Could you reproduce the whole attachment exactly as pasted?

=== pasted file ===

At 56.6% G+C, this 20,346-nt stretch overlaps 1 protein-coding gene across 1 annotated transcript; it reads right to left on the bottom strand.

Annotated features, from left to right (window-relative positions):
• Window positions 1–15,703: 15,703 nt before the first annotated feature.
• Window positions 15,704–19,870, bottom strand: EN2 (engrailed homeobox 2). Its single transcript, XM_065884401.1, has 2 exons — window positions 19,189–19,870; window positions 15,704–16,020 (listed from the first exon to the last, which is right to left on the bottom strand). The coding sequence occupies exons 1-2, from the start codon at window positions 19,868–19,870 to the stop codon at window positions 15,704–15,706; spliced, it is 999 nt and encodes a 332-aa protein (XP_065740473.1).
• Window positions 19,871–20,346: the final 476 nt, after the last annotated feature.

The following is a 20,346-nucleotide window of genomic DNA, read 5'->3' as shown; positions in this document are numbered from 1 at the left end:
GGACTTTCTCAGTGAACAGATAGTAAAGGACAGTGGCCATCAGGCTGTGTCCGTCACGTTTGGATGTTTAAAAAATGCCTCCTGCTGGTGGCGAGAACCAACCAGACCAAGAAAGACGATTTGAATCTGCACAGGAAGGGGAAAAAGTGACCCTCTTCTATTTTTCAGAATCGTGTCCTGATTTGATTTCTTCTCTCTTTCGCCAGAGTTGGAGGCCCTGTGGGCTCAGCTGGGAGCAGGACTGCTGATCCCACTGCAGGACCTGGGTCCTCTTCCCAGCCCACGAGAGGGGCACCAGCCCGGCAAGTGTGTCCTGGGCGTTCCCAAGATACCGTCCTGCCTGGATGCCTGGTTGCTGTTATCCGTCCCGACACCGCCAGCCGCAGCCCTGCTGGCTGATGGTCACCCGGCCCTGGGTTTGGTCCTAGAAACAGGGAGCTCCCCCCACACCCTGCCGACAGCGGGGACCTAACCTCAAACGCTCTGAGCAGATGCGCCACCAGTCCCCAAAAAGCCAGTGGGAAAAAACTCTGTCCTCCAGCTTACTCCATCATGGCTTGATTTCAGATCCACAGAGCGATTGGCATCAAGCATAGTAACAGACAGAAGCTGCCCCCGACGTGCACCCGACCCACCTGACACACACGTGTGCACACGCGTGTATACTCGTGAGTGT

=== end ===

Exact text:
At 56.6% G+C, this 20,346-nt stretch overlaps 1 protein-coding gene across 1 annotated transcript; it reads right to left on the bottom strand.

Annotated features, from left to right (window-relative positions):
• Window positions 1–15,703: 15,703 nt before the first annotated feature.
• Window positions 15,704–19,870, bottom strand: EN2 (engrailed homeobox 2). Its single transcript, XM_065884401.1, has 2 exons — window positions 19,189–19,870; window positions 15,704–16,020 (listed from the first exon to the last, which is right to left on the bottom strand). The coding sequence occupies exons 1-2, from the start codon at window positions 19,868–19,870 to the stop codon at window positions 15,704–15,706; spliced, it is 999 nt and encodes a 332-aa protein (XP_065740473.1).
• Window positions 19,871–20,346: the final 476 nt, after the last annotated feature.

The following is a 20,346-nucleotide window of genomic DNA, read 5'->3' as shown; positions in this document are numbered from 1 at the left end:
GGACTTTCTCAGTGAACAGATAGTAAAGGACAGTGGCCATCAGGCTGTGTCCGTCACGTTTGGATGTTTAAAAAATGCCTCCTGCTGGTGGCGAGAACCAACCAGACCAAGAAAGACGATTTGAATCTGCACAGGAAGGGGAAAAAGTGACCCTCTTCTATTTTTCAGAATCGTGTCCTGATTTGATTTCTTCTCTCTTTCGCCAGAGTTGGAGGCCCTGTGGGCTCAGCTGGGAGCAGGACTGCTGATCCCACTGCAGGACCTGGGTCCTCTTCCCAGCCCACGAGAGGGGCACCAGCCCGGCAAGTGTGTCCTGGGCGTTCCCAAGATACCGTCCTGCCTGGATGCCTGGTTGCTGTTATCCGTCCCGACACCGCCAGCCGCAGCCCTGCTGGCTGATGGTCACCCGGCCCTGGGTTTGGTCCTAGAAACAGGGAGCTCCCCCCACACCCTGCCGACAGCGGGGACCTAACCTCAAACGCTCTGAGCAGATGCGCCACCAGTCCCCAAAAAGCCAGTGGGAAAAAACTCTGTCCTCCAGCTTACTCCATCATGGCTTGATTTCAGATCCACAGAGCGATTGGCATCAAGCATAGTAACAGACAGAAGCTGCCCCCGACGTGCACCCGACCCACCTGACACACACGTGTGCACACGCGTGTATACTCGTGAGTGT